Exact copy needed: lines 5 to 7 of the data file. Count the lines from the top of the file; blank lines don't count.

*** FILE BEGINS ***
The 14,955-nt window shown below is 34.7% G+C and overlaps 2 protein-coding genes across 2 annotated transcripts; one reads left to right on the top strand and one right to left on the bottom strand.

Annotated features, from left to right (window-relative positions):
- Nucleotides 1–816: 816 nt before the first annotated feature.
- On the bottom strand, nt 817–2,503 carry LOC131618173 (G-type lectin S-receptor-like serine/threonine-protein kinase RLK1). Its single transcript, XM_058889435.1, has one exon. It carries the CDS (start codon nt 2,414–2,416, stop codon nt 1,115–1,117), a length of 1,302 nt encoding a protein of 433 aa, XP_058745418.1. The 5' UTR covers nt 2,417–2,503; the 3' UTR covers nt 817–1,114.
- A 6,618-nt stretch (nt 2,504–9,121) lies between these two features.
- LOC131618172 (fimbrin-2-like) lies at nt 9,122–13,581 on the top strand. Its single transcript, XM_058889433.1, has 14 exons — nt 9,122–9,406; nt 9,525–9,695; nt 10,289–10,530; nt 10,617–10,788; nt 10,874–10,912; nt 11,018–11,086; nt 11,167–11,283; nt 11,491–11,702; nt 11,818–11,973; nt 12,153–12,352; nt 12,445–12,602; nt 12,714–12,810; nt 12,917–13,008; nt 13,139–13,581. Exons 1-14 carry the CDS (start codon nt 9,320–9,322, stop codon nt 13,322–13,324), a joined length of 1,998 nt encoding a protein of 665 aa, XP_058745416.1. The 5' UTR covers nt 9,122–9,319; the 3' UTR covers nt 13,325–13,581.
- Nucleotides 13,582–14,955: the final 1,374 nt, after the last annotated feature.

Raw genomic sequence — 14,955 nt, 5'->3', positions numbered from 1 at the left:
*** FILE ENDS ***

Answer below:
- A 6,618-nt stretch (nt 2,504–9,121) lies between these two features.
- LOC131618172 (fimbrin-2-like) lies at nt 9,122–13,581 on the top strand. Its single transcript, XM_058889433.1, has 14 exons — nt 9,122–9,406; nt 9,525–9,695; nt 10,289–10,530; nt 10,617–10,788; nt 10,874–10,912; nt 11,018–11,086; nt 11,167–11,283; nt 11,491–11,702; nt 11,818–11,973; nt 12,153–12,352; nt 12,445–12,602; nt 12,714–12,810; nt 12,917–13,008; nt 13,139–13,581. Exons 1-14 carry the CDS (start codon nt 9,320–9,322, stop codon nt 13,322–13,324), a joined length of 1,998 nt encoding a protein of 665 aa, XP_058745416.1. The 5' UTR covers nt 9,122–9,319; the 3' UTR covers nt 13,325–13,581.
- Nucleotides 13,582–14,955: the final 1,374 nt, after the last annotated feature.